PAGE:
Saturday, December 23, 2006

Our Little Christmas Tradition

The kiddo left for his dad's house on Friday morning and won't be back until midday on Christmas, so on Thursday I took him to the Hotel Del Coronado for a couple of hours as sort of our new Christmas tradition. This is the second time we've done this, and it was really, really nice. :-) The kiddo fell asleep on the 20-mile drive there, but awoke in good spirits when we arrived on Coronado Island (which is really on a peninsula). We found a good parking spot on the street (FREE!); after bundling up the kiddo, we were ready to set out on our walk to the hotel. Along the way, we stopped at a burger joint for a cheap bite -- not necessarily part of the celebration, but we'd wound up there last year and decided to revisit it this year. I reminded my son that the previous year I'd told him about the giant tree we were going to see, and he'd mistakenly thought the tiny tree at the burger place was the object of our search. We both found that oh-so-silly now that the kiddo is almost six, after all, and much more astute than he was last year. Ahem.

We then crossed the street toward the hotel and oohed and aahed at the gigantic Christmas tree in the lobby. It was decorated in a "Winter Wonderland" theme -- all sparkly snowflakes and words like "Wish" in glittery script -- and the kiddo couldn't resist touching the ornaments as I pretended not to notice. Searching for a comfy little spot where we could sit and open a couple of gifts, I spied a pair of armchairs separated by a little table. My son studied them and said dubiously, "Yeah, but they're kinda far apart." I told him I could sit in one chair and he could sit on my lap, and his face brightened. He "helped" me open my gift from him, which was a pretty picture frame with his school photo in it. Then he opened his gift from me. He was a little bit underwhelmed by the sticker book about the human body (he's always asking questions about the subject), although he was gracious about it, meaning he kept quiet and made polite noises. However, he reeeeally liked the other book, also on the body, with tabs to move all the body parts, and 3-D glasses, which he carried around for the next two hours, even in the bathroom. (Don't ask.)

He was eager to move on, so we visited the little gazebo in the courtyard, then made our way downstairs to watch the ice skaters. Every year the hotel sets up an ice rink on the back lawn overlooking the beach, and it's novel and lovely. I checked the prices: $20 for adults and $15 for kids under ten, with a $5 skate rental for everyone. If we ever want to skate there, it would cost $45!! Yikes. Next time maybe. The kiddo did want to skate, although he doesn't know how, so I think I'll take him to the rink near our house sometime to teach him. We studied the skaters until the kiddo was hungry again, then we walked a few steps further to the beach (I am inordinately tickled that we could walk from an ice rink to a beach) and sat on a retaining wall so he could eat part of the peanut butter and jelly sandwich I'd brought for him. Two extremely bold seagulls stealthily crept closer and closer to us, so I assumed seagull control duty and the kiddo ate in peace.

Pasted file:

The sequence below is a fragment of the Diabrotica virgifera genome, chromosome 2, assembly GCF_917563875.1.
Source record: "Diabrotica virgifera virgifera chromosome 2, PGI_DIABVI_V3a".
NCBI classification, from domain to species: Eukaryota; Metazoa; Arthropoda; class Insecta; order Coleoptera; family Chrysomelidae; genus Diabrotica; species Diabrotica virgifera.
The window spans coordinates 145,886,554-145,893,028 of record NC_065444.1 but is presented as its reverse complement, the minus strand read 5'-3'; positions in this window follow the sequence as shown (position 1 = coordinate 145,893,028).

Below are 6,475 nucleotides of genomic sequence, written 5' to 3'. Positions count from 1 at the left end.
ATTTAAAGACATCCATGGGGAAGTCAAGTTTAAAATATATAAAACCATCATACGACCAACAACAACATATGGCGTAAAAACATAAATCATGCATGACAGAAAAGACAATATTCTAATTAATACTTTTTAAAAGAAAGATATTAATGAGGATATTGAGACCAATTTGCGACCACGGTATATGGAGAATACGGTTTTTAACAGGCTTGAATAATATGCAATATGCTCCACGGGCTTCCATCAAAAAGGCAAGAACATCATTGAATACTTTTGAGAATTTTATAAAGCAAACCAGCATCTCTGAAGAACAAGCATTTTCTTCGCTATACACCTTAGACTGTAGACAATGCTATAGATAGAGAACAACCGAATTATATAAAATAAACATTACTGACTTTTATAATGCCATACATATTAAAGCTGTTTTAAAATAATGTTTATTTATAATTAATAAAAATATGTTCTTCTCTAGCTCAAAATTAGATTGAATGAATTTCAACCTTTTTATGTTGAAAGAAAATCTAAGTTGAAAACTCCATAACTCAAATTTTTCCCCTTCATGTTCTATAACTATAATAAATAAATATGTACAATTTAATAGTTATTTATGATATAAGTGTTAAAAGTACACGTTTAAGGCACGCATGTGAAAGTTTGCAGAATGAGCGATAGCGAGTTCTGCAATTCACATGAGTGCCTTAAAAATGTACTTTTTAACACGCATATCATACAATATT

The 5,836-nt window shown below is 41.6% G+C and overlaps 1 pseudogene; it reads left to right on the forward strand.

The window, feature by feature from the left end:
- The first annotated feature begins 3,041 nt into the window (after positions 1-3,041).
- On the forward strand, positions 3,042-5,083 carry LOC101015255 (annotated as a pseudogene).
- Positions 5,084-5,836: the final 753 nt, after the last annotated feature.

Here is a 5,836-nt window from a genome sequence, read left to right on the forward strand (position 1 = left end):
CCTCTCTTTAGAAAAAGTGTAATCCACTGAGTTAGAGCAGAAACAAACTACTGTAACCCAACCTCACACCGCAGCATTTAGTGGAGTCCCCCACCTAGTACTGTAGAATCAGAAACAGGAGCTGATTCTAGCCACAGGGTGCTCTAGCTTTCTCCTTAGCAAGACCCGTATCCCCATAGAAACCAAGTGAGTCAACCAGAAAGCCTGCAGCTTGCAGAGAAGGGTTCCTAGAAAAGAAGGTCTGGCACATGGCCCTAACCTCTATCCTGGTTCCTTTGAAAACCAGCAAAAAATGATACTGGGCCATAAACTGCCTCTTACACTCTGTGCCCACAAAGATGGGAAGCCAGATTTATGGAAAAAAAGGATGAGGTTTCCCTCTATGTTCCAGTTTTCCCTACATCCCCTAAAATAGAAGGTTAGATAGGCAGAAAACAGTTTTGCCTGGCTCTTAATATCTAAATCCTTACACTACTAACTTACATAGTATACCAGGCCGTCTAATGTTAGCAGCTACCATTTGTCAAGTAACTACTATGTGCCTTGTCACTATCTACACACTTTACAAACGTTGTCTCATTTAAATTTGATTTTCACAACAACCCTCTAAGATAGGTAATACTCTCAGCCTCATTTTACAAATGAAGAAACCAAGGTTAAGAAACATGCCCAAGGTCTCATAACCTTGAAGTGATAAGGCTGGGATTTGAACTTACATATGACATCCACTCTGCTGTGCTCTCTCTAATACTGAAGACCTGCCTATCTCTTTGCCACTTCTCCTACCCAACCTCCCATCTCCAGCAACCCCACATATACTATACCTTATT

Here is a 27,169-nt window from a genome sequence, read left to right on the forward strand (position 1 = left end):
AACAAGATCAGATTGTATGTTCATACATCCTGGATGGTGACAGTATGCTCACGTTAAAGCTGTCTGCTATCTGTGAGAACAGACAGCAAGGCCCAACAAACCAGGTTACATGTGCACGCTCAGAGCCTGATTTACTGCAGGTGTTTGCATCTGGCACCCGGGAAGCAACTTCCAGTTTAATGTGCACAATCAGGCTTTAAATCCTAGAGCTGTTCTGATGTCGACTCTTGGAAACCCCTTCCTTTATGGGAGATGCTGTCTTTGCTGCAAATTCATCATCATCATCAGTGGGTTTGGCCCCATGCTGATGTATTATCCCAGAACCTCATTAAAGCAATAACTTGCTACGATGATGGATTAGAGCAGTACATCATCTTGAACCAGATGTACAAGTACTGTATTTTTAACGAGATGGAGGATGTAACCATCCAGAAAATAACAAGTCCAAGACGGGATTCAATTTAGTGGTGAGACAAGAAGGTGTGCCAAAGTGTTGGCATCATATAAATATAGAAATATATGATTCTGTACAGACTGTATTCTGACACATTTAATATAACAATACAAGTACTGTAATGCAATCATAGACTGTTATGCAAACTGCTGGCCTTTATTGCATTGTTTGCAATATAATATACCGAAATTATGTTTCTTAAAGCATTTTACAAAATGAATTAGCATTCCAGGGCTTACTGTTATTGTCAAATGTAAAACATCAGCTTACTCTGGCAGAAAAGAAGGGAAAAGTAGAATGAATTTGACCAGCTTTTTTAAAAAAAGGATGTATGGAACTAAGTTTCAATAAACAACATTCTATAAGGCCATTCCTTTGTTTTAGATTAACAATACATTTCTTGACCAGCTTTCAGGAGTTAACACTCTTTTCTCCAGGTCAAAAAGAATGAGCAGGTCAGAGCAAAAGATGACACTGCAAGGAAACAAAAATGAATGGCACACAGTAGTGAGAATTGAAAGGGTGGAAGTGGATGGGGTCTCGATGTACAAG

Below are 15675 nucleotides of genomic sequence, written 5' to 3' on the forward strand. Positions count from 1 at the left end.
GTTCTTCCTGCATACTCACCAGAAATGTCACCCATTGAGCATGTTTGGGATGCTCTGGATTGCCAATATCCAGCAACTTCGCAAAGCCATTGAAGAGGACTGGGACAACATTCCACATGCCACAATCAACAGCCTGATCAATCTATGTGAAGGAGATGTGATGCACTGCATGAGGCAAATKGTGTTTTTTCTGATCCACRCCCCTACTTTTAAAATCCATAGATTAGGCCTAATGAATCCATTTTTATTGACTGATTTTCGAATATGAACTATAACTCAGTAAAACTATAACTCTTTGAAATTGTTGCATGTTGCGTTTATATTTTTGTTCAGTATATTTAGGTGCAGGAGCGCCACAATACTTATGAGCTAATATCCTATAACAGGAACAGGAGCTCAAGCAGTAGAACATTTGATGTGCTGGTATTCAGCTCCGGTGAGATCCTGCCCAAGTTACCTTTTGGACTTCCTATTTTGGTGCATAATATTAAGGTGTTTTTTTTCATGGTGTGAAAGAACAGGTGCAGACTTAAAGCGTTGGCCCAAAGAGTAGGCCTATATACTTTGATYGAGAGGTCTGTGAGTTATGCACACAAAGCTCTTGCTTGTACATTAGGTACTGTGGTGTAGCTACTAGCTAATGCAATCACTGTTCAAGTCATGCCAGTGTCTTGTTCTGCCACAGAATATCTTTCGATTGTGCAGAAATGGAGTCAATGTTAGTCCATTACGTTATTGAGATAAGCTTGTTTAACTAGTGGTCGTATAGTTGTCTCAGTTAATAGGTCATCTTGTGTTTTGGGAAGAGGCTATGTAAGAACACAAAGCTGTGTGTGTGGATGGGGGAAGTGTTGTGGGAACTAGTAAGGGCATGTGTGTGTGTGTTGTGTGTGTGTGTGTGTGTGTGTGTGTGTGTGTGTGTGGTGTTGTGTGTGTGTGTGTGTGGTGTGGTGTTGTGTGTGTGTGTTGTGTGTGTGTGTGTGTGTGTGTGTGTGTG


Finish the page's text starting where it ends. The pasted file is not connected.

Afterward, he really wanted to climb on some rocks, but they're a jagged bunch that had been dumped there long ago as a barrier of sorts, and I was very concerned that he'd slip or get splashed by a rogue wave. I really wanted to avoid the latter, since he'd just gotten over being sick and the air was a little chilly, so instead of climbing, we strolled along the sand and picked up a couple of shells. The kiddo drew our faces in the sand -- his with straight hair and mine with curly hair -- then added a heart and a plus sign and his dad's face and looked at me for approval. I admired his artwork and told him we do indeed love Daddy. Ah yes. He chased a seagull for a while and tuckered himself out. By then it was almost 5:00, so we took one more look at the ice skaters as the kiddo sang along with "Rudolph the Red-Nosed Reindeer" being piped over the speakers, then retraced our steps and stole a little rest in "our" armchairs.

The kiddo insisted he didn't need to sit down (although I was glad for the chance to just sit inside where it was warm), so he practiced his attack-hug technique, which mainly consists of his standing a few feet away from me and pretending he's not up to something, then getting a running start and slamming into me for a hug. After I'd had enough love, I decided it was time to head back to the car. Along the way, we stopped back at the burger joint for a shake, then continued through the neighborhood, admiring all the homes with Christmas lights as the kiddo slipped his hand into mine. He pronounced the Victorians with no lights (not even porch lights) "scary," but loved the ones that were decorated because they looked homey and "magical," and I agreed with him, of course.

During our whole visit, I was very aware that two sides of myself were sort of in conflict. One side wanted to remind me of all the things that were "wrong" with our outing (we'd started late, my gray roots need some work, my bank account is severely anemic, I had some editing work I "should've" been doing, etc.). I sometimes get carried away with the idea of a "perfect" Christmas, or a "perfect" life, and I have to remind myself that what is is perfect just as it is. Know what I mean? The other side of me was calmly focused on just being in the moment and creating a sweet memory for my son, because really, he'll remember these experiences and those will probably be colored by my energy somewhat, and I want him to be able to look back on our holiday times someday and remember how special they were. I'm happy to say I think we're achieving that.

Happy holidays, everyone! :-)